Just under two years ago, the prospect of a Sydney v Western Bulldogs AFL grand final was laughable.
One of the most outstanding features of next Saturday’s premiership decider is how far the two clubs have come since some very dark days in late September- early October 2014.
Hawthorn’s first-half mugging of Sydney in the 2014 grand final left outsiders wondering how long it would take the Swans to recover mentally.
It was the sort of grand final loss that wrecks lesser teams.
Then, in early October, the AFL banned the Swans from trading in players unless they agree to end their controversial cost of living allowance.
The same day that news broke, coach Brendan McCartney left the Bulldogs.
The day before, Bulldogs captain Ryan Griffen had requested his trade to the Giants.
At least the Swans had just been in a grand final – the Bulldogs had not made the finals since 2010 and were now apparently in freefall.
“I remember sitting through all of that and living it – it felt like everything was spinning out of control, almost,” Bulldogs defender Dale Morris told Channel Seven’s Game Day.
“It was a surreal experience to have everything happening to our football club.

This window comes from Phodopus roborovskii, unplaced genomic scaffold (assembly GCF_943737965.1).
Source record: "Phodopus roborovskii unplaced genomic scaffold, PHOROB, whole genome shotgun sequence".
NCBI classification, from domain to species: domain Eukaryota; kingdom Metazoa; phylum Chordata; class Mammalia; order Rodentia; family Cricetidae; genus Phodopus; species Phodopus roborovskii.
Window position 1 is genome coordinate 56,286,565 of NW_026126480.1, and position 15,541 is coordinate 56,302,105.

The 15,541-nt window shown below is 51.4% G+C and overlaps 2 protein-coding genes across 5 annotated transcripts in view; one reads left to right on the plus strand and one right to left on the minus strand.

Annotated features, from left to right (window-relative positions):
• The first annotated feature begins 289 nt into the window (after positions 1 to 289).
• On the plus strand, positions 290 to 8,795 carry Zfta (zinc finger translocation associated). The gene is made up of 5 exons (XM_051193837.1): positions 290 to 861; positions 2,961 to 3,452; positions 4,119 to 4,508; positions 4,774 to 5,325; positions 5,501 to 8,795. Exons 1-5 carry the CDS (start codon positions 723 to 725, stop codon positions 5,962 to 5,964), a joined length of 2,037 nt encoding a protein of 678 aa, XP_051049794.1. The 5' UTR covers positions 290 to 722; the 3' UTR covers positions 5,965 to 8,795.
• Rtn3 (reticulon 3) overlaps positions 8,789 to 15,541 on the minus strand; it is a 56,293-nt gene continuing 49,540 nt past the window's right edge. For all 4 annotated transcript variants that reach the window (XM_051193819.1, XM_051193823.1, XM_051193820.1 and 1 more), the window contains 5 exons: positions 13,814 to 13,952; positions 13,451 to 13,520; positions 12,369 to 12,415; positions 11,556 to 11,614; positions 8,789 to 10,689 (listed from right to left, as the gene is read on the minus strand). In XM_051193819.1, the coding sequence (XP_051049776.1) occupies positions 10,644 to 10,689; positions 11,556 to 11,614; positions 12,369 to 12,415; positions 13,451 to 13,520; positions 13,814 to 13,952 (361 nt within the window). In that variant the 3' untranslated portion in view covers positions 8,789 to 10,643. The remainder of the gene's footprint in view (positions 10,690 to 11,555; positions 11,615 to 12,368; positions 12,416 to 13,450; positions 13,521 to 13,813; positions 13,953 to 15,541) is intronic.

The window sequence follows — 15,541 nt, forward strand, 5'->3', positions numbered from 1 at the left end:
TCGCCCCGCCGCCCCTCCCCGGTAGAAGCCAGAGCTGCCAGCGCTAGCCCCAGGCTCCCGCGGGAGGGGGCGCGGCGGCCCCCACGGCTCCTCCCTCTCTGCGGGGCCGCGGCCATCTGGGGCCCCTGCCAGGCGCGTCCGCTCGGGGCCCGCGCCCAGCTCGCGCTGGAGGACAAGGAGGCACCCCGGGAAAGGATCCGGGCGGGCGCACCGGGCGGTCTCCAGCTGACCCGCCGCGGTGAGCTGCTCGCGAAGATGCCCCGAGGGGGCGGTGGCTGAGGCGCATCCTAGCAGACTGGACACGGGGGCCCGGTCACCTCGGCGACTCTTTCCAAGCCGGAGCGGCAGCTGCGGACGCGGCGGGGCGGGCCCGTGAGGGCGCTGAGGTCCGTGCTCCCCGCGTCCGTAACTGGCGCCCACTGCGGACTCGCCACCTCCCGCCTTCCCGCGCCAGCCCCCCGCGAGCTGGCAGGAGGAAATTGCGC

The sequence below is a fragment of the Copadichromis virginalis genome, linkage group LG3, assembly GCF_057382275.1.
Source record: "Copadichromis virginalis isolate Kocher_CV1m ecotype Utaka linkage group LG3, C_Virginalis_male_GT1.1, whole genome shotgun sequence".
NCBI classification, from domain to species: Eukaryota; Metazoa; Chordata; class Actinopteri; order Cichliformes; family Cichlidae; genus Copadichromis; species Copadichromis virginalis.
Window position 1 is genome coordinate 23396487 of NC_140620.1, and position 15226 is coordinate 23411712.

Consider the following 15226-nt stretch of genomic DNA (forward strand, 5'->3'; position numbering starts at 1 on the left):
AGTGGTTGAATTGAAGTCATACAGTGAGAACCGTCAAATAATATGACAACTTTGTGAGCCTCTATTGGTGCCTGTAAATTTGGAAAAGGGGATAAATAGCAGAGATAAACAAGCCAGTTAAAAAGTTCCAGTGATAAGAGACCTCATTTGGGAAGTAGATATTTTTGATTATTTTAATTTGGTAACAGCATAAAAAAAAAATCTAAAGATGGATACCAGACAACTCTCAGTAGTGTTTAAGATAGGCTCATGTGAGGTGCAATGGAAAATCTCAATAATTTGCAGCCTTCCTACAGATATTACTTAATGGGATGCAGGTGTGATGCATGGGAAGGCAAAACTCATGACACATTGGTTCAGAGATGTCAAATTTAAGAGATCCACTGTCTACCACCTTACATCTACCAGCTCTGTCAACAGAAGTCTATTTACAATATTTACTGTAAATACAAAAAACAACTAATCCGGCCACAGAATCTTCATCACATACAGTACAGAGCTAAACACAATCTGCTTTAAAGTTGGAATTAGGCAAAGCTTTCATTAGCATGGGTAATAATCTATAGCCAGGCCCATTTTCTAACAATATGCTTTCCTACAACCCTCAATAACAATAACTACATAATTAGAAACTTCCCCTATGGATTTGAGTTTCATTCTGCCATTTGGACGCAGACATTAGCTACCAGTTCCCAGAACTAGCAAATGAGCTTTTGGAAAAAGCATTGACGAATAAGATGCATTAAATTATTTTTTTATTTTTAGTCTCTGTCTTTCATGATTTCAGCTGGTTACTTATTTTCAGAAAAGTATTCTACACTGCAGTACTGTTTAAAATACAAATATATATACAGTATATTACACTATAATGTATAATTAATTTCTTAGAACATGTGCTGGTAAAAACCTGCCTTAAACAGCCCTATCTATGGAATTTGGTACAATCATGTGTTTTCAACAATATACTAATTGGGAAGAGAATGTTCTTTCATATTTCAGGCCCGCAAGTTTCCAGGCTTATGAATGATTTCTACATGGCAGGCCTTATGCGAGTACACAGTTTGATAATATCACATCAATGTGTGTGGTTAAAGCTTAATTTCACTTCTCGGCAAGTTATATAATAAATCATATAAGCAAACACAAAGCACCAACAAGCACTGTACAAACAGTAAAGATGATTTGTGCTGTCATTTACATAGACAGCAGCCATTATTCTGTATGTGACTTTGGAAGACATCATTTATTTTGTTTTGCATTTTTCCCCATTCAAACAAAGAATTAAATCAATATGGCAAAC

“When it was all happening, I remember ringing ‘Roughy’ (teammate Jordan Roughead) and saying ‘what is going on? What’s happening? What can we do? It’s out of control’.”
The following month, the Bulldogs appointed Luke Beveridge as coach and Bob Murphy as the new captain.
And while it’s a mega-trade that still attracts plenty of scrutiny, the Bulldogs managed to snare former No.1 draft pick Tom Boyd as a trade for Griffen.
“The right people got put in the right positions,” Morris said of the sweeping changes at the Bulldogs nearly two years ago.
“As soon as Bevo walked in through the door, the belief was there.
“The buy-in from the players – Murph as skipper really helped galvanise the group.
“It’s just been an amazing turnaround.”
As for the Swans, they have brought through a crop of exciting young players and not skipped a beat.
After going out of last year’s finals in straight sets, they finished this season as minor premiers.
It’s been another triumph of Sydney’s famed Bloods culture.
The Bulldogs believe. The Swans expect.
And they’re both right.